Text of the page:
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The empowering impact of macadamia trading on the SA economy

From humble beginnings to an export powerhouse, the South African macadamia industry is the largest producer of macadamia nuts worldwide. Despite the setback of the recent drought, reports from the 2018 World Nut and Dried Fruit Conference signal a strong growth trajectory for this flourishing local industry, which has an estimated yield of 53,500 tonnes and sales value well over R3,2bn in 2018.
Wow_Pho via Pixabay

According to Valley Macadamia chairman, Alan Sutton, the South African macadamia industry is mainly fuelled by China’s growing appetite for macadamias. The growing global demand and limited supply has caused local farming to increase exponentially. With more than 7,5 million macadamia trees and 2,000 hectares added every year, production is expected to double in the near future.

To capitalise on this lucrative market, local growers continue to diversify their crops with some now focused solely on macadamias. The booming South African macadamia industry will undoubtedly have a significant impact on agricultural and economic development.

Job creation


Employment across the macadamia industry is currently estimated at 12,500 workers, including seasonal workers for harvesting and processing. In 2017, an estimated 7,750 permanent job opportunities were created on macadamia farms and in cracking facilities. An additional 8,150 jobs were created during peak season. The growing rate of new plantings will also create hundreds of sustainable jobs that can uplift rural communities and boost the local economy.

Multiple streams of income


Where macadamia farms are owned by local communities, households can benefit from annual dividends or earn a steady income from renting out fields. Additional income can also be generated when rural communities own and manage the full value chain including nurseries and factories.

Skills sharing


Valley Macadamia’s commitment to education and information in the industry is driven by their mission to uplift all farmers, communities and related stakeholders. In addition, 20% of the grower levy imposed by the Southern African Macadamia Growers’ Association (SAMAC) is used to provide training, workshops and equipment to improve quality, competitiveness and access to global markets.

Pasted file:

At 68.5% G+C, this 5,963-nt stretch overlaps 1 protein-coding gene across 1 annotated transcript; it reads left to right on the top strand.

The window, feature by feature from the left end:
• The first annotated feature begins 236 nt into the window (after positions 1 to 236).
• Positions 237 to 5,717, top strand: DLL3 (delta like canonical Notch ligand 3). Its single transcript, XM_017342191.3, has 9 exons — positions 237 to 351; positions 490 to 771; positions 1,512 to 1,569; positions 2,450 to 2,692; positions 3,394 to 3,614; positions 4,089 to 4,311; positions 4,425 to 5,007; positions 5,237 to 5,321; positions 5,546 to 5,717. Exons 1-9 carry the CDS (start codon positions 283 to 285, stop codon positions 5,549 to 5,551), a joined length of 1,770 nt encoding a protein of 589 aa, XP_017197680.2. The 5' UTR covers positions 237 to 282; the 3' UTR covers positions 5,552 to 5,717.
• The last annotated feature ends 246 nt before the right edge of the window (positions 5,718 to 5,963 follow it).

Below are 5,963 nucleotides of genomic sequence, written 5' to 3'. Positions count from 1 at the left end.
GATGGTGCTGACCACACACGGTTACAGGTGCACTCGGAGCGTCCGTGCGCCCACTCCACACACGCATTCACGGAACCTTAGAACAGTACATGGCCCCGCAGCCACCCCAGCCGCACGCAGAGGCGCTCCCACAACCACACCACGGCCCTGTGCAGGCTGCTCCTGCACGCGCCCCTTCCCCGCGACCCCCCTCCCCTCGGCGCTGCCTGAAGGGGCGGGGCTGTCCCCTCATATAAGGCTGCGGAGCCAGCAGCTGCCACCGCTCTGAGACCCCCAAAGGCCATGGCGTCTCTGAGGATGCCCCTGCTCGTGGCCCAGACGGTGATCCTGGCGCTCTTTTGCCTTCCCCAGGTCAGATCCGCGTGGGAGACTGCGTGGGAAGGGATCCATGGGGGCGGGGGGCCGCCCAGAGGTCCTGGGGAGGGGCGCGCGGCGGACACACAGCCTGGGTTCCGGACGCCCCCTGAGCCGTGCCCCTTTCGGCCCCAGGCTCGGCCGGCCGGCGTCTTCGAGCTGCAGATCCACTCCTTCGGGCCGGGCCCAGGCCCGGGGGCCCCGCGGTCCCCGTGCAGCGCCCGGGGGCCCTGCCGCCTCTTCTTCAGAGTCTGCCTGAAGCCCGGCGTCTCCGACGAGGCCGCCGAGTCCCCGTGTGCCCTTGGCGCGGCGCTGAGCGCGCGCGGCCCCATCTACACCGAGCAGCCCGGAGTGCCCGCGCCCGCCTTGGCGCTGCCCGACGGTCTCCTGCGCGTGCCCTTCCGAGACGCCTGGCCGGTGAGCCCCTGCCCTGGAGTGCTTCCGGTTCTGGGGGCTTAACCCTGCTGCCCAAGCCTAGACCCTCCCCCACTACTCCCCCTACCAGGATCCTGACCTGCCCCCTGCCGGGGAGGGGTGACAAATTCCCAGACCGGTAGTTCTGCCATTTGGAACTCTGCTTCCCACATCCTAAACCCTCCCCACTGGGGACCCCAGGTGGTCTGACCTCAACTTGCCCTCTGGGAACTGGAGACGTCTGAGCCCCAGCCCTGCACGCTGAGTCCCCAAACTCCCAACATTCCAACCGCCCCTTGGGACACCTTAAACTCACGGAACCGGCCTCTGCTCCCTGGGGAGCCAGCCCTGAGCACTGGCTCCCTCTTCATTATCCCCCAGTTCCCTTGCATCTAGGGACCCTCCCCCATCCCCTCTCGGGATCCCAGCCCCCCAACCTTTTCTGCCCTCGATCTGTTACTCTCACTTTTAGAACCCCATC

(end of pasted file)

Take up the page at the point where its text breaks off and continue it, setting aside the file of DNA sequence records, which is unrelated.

New money, markets and technology


The stabilising political environment and growing global demand for food production could lead to greater investment opportunities. In turn, investments could secure the acquisition of world-class technology essential for processors to improve quality and productivity. Emerging markets are experiencing greater economic prosperity which can secure a larger local macadamia market. Given the forecast doubling of local production, processors need to find new markets to increase exports.

The impact of macadamia trading on the South African economy is undeniable and the opportunities are attracting many prospective growers. "This industry takes grit, determination and hard work, but you’ll never regret it", says Sutton. "We’re seeing a global market growth of 33% per year and an insatiable market demand makes for attractive returns. The generic marketing currently undertaken by the International Nut and Dried Fruit Council (NIC) is an example of our industry body hard at work to increase the supply and demand of macadamias and secure a bright future for the industry at large."
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SOURCE

AgriOrbit
AgriOrbit is a product of Centurion-based agricultural magazine publisher Plaas Media. Plaas Media is an independent agricultural media house. It is the only South African agricultural media house to offer a true 360-degree media offering to role-players in agriculture. Its entire portfolio is based on sound content of a scientific and semi-scientific nature.
Go to: http://agriorbit.com/
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